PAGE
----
The Inside Scoop Blog

Congrats, Baltimore Ravens! But What About Those Commercials?

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Congrats, Baltimore Ravens! But What About Those Commercials?
Congrats, Baltimore Ravens! But What About Those Commercials?

[See all commercials on Hulu.]

Well, another Super Bowl has come and gone and tens of millions of dollars have been spent to capture our attention and wallets. But in this customer-first world, how did the advertising stack up? At $4 million for just 30 seconds of time, who took advantage to extend the experience beyond the big game? Did anyone take advantage of the second screen? Who missed the mark? Let's take a look.

As Nielsen reported, 91 percent of consumers planning to watch this Sunday's game are also looking forward to watching the commercials. That's a huge audience (2012 saw 111 million viewers) with full attention on your 30 seconds. With most viewers watching with a tablet within reach and a mobile phone in their pocket, how did this year's ads do at using that attention to start building a relationship and further the conversation through the digital channels (mobile, social, email, web, and display).

First, CBS was the biggest advertiser, with more than 32% of commercials dedicated to CBS shows, sports, or local news. That's either a sign of desperation to get people to watch your shows, or a sign that they didn't sell as much advertising to fill the time. Either way, I'll be happy not to see another CBS show ad about them being #1. OK, on to the good stuff.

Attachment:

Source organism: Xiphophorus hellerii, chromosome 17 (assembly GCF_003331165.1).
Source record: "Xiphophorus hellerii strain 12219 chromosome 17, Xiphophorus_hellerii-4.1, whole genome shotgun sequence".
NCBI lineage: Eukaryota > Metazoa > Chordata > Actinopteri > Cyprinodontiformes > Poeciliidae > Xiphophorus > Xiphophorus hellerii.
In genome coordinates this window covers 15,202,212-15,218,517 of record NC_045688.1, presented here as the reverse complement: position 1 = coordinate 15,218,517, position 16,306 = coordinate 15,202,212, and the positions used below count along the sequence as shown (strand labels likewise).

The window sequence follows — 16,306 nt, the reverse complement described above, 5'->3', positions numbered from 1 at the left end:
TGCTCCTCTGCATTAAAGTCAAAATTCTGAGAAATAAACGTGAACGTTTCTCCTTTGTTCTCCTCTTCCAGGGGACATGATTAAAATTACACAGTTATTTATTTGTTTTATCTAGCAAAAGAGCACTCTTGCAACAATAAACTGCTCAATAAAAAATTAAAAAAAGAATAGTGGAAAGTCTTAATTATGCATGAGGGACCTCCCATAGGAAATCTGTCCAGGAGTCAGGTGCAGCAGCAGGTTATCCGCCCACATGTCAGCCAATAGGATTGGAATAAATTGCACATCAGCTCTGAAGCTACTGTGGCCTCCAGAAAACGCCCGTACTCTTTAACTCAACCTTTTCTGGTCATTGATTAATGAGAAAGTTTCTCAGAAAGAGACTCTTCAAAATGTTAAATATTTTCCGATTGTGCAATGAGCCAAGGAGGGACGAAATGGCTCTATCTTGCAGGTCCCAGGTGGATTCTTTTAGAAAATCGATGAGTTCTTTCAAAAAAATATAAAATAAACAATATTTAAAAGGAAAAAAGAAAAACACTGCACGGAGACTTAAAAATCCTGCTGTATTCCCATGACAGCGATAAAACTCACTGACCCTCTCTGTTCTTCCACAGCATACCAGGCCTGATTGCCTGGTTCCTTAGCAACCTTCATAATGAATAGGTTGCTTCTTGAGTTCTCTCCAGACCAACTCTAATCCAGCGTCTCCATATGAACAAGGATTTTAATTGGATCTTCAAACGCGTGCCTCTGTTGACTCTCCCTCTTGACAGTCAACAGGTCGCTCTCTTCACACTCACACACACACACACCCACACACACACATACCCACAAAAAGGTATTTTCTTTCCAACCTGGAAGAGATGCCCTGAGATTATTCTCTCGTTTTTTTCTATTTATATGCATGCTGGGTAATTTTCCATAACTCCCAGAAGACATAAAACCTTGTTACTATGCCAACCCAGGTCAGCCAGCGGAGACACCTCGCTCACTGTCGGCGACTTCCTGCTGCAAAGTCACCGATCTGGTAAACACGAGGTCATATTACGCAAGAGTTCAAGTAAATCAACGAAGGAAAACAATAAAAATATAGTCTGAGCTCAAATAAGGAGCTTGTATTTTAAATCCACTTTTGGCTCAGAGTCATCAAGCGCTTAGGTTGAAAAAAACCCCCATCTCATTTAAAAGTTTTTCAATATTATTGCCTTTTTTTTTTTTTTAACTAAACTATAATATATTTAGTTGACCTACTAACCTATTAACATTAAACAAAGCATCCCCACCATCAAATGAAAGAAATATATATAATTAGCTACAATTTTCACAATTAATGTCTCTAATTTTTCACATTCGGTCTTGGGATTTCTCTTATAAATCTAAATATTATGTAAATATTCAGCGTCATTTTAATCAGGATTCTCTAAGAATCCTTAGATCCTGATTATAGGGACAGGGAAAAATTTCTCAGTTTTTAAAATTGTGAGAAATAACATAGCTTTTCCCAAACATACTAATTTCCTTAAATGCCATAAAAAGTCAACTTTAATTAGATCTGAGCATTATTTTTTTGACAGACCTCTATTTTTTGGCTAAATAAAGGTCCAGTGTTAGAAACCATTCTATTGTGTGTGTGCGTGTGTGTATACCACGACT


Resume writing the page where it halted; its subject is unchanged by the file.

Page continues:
The biggest loser this year over last was Shazam. Last year several advertisers used its listening technology to extend their 30 seconds. This year only one advertiser used this method. This implies that listening tech was not successful at bringing the customer online as some assumed it would be last year, otherwise we surely would have seen more advertisers using it again.

Websites were back this year. This was the most common tactic used to get people to continue the conversation. Some used custom domains like CokeChase.com or SteerTheScript.com, while others promoted their actual site (or page on their site like Blackberry.com/z10). I'm glad to see this coming back as it's a great place to capture email addresses, mobile numbers, fans, etc. Each advertiser did not leverage the quick sign-up method, but a most had some way for visitors to stay in touch.

Hashtags were also a big win with 19% of ads using a custom hashtag to promote their message. About 10% used Facebook or Twitter as the call-to-action. We also saw Oreo promote Instagram as a place to follow along.

Both Coke and Axe body spray had the most urgent call-to-action of any ads. Coke was asking people to vote before the end of the game to determine which of their characters would win (no spoilers, but visit CokeChase.com to see it all). Axe was asking people to enter before midnigh to win a trip to spacet.

The biggest moment in my opinion wasn't the advertising that was on the TV, but Oreo's quick thinking to create the graphic related to the power outage. This was retweeted and shared by many. Tide also promoted the outage online with a clever graphic, as well. This was a fantastic way for brands to inject themselves into the conversations around the game using social to power their efforts.

I'm looking forward to the analysis on chatter around all the hash tags, as they seemed to be one of the biggest calls-to-action this year. With so many, it will be interesting to see what (if any) were used. Until next time!




David Hibbs is a senior strategic consultant at Responsys.

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